Perhaps appropriately, I sequestered myself recently. For two weeks, I had the honor and good fortune to be a writer-in-resident at the U Cross Foundation, in north central Wyoming. It’s an opportunity for writers and artists to leave the real world behind for a while in order to concentrate on a project, which I greatly appreciated. I made the best of my time. In addition to working on the carbon book, I managed to pull together a collection of essays into a new book! We’ll see if it makes it into publication or not, but I was grateful for the chance to give it a go.
During my last two days at U Cross, I decided to unsequester myself and do a little carbon tourism. The Foundation sits within the famous Power River Basin, which, if you don’t know your carbon geography, is home to one of the largest coal deposits in the world. The Basin produces over 400 million tons of coal a year, which is about 40% of all the coal burned in the nation’s power stations and more than twice what second-place West Virginia mines. Recently, the U.S. Department of the Interior made more coal leases available on public land in the Basin for production, much to the consternation of many of us who are worried about climate change.
To see for myself, I jumped into my rental and headed east toward Gillette, Wyoming, in the heart of carbon country.
The word coal comes from the Old English term col which means ‘fossilized carbon’ and the substance itself has been in use as a fuel source in England since the 13th century. Geologically, it’s a brown or black sedimentary rock laid down in layers or seams usually as the result of plants becoming submerged in an oxygen-less medium (such as the bottom of a swamp). Subjected to intense heat and pressure over the eons, the carbon first becomes peat, then lignite, then subbituminous coal, then bituminous coal, then anthracite, which is a rock-like substance.
I suspect everyone knows that coal is primarily burned to produce electricity and that the resulting release of carbon dioxide is a primary cause of global warming, so I won’t go into those details.
The Powder River Basin contains a lot of subbituminous coal, which is highly prized because it is low in sulpher dioxide (SO2), another pollutant. Production in the Basin exploded when regulations kicked in to limit the amount of SO2 that could be released from Appalachian mines and power plants. However, mining the coal seams in the Basin requires the removal of a great deal of overburden – the rock lying between the coal and the surface. The cost of removing this overburden is high, which means coal dances back-and-forth across a fine economic line – cost effective vs. not cost effective. Right now, it’s having a hard time competing with natural gas (also produced in the Basin), which has glutted the energy market.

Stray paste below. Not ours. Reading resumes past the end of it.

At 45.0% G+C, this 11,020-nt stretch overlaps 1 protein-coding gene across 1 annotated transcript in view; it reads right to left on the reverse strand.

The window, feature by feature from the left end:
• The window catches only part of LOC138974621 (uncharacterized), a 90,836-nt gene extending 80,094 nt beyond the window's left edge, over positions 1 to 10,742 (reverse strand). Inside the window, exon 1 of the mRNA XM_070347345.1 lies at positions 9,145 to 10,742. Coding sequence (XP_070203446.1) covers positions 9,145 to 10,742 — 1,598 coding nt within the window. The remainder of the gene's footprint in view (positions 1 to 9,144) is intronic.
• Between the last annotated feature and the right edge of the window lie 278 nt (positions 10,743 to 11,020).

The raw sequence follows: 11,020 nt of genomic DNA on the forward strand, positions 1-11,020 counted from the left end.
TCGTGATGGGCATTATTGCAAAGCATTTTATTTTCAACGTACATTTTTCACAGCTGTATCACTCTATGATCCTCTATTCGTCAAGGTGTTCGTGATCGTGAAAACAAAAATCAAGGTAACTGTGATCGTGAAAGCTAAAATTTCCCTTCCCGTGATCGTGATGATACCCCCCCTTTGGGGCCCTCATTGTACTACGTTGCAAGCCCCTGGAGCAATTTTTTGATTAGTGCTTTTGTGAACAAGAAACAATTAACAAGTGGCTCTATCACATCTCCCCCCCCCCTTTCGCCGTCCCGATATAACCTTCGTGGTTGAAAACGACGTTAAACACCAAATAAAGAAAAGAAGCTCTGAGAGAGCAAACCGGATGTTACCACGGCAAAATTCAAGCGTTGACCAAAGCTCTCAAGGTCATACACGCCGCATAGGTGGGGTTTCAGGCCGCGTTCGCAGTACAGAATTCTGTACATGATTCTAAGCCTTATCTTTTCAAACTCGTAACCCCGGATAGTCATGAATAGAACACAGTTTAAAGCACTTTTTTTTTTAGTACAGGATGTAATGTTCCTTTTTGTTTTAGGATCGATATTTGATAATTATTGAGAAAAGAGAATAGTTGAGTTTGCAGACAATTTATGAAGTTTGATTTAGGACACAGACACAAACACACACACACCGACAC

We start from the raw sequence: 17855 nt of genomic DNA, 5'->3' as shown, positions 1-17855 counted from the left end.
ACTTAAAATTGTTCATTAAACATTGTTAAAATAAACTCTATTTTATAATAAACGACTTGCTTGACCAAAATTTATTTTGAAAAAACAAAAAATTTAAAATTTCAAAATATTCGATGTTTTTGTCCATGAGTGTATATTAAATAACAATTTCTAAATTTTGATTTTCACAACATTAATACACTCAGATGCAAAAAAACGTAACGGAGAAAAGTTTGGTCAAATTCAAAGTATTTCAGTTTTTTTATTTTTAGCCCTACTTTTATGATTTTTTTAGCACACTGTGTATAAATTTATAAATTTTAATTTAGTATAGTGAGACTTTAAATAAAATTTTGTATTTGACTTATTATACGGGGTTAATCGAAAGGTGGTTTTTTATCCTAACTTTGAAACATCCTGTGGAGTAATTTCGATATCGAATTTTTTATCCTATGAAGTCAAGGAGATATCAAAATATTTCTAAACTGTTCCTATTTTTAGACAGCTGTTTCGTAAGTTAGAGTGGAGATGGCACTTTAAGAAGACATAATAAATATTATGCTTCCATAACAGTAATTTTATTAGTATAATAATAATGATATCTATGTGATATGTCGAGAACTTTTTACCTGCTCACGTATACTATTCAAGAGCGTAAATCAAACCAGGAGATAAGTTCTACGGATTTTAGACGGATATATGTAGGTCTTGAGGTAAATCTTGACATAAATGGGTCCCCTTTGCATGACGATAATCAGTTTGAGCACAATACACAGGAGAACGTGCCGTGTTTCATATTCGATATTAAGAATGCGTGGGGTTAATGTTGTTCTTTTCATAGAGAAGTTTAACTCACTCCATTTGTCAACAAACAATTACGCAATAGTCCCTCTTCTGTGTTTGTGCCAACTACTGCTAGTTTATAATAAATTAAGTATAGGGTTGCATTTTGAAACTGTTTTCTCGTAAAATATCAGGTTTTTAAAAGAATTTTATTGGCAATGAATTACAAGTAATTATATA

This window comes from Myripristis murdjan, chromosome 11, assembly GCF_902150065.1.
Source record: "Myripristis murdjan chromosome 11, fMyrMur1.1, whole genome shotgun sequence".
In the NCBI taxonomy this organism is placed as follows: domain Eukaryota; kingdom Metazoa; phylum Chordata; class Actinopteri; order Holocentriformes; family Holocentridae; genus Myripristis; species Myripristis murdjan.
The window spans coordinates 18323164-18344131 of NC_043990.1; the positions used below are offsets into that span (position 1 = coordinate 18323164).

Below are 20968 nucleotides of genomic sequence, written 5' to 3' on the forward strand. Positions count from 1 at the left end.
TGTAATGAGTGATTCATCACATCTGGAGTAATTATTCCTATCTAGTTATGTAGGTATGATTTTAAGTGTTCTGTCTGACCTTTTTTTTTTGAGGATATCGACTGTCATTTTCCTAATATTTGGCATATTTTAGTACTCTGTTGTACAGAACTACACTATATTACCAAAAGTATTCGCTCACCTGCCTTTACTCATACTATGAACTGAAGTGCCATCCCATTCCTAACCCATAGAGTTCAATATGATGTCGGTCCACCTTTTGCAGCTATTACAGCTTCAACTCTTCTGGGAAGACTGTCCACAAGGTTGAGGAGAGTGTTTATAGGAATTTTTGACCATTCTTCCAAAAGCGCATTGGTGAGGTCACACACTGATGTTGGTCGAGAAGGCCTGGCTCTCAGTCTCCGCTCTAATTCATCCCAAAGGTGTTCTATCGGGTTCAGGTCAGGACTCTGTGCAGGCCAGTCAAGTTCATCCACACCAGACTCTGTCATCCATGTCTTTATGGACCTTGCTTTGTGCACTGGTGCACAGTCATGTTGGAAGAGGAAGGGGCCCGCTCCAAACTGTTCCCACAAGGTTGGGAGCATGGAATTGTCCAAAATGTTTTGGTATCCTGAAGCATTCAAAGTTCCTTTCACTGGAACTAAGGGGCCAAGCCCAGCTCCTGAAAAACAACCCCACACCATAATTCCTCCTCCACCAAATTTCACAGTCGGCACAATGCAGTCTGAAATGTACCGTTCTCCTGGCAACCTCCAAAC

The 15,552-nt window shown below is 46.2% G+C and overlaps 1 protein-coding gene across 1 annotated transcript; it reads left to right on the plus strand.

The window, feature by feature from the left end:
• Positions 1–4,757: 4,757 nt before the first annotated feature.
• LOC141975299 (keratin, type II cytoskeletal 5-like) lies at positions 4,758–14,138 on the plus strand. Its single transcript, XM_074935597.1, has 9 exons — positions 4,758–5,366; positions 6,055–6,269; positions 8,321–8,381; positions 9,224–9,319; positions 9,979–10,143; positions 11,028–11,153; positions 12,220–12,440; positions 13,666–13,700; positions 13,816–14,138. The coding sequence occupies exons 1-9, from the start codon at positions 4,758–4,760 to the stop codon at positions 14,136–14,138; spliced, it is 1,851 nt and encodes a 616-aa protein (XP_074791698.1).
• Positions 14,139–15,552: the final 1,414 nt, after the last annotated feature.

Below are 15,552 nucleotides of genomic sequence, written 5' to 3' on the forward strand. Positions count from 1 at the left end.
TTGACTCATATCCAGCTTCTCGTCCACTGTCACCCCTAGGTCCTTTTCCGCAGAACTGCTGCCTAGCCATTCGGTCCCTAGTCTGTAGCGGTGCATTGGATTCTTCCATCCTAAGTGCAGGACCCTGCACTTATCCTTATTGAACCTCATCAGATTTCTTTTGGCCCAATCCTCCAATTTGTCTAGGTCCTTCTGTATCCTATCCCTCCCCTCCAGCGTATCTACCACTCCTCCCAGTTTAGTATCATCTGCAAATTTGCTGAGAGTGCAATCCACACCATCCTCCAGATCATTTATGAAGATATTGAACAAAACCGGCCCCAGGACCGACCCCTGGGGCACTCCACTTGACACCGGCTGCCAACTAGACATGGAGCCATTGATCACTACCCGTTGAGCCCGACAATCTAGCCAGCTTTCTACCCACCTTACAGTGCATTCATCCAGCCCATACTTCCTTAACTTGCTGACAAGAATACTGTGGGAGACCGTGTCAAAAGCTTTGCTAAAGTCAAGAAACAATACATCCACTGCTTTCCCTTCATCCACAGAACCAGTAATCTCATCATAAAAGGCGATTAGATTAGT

There’s another price, of course – climate change.
But don’t tell that to Wyoming-nites. They love their coal. And they have the pick-up trucks to prove it – many of which traveled well in excess of the speed limit past the U Cross compound on their way to work, scaring the beejesus out of the wild turkeys trying to cross the road. They scared the beejesus out of me a few times as I traveled down a back highway to Gillette. Powder River mines have a life expectancy of only twenty years on average, so maybe the drivers felt a need to get to their jobs as fast as possible!
Actually, it’s not a joke to the locals. According to a recent news story, power generation in America from coal is falling quickly. According to the U.S. Energy Information Administration, coal made up 36 % of U.S. electricity in the first quarter of 2012 – down from 44.6 % in the first quarter of 2011. This steep drop is primarily due to low natural gas prices and it is expected to continue into the foreseeable future. That’s bad news for Wyoming-nites, I suppose, but good new for everyone else.
As far as carbon tourism goes, however, there wasn’t much to see. I had expected something like a ‘National Sacrifice Area’ around Gillette – a veritable moonscape of gouged-out land and rusting infrastructure. Instead, what I mostly saw were coal trains, often 120 cars in length stretching a half-mile on the tracks. Each carries 17,000 tons of coal at a time. I chased one as it left Gillette, paralleling Interstate 90. I wanted to snare a photograph of it, if I could.
As I chased it, another coal train passed going in the opposite direction – empty. I watched as the two trains sidled past one another, one full of climate-damaging carbon, the other returning for a refill. There was something oddly symbolic about seeing the two trains pass each other. We shouldn’t burn coal; we know it’s bad for the planet and us – but we do it anyway. It’s an addiction that we can’t stop. 17,000 tons of coal heading out to feed our habit, an empty train coming back for more. And more. And more.
It’s not just Americans. Coal companies are increasingly looking to overseas markets for their unwanted coal, especially in Asia, which has an apparently insatiable appetite for the black stuff. According to the same news story, the Asia export market is exploding, jumping from 3.8 million tons in 2009 to 27.5 million tons in 2011. One of the Powder River Basin coal companies said its exports ballooned 42 % to almost 5 million tons of coal last year. This is doubly bad news. Instead of staying in the ground, where it belongs, the CO2 from Powder River coal would still end up in the atmosphere.
I say, the best place for this type of carbon is in the soil – leave it be.
Here’s a photo to go with my opinion: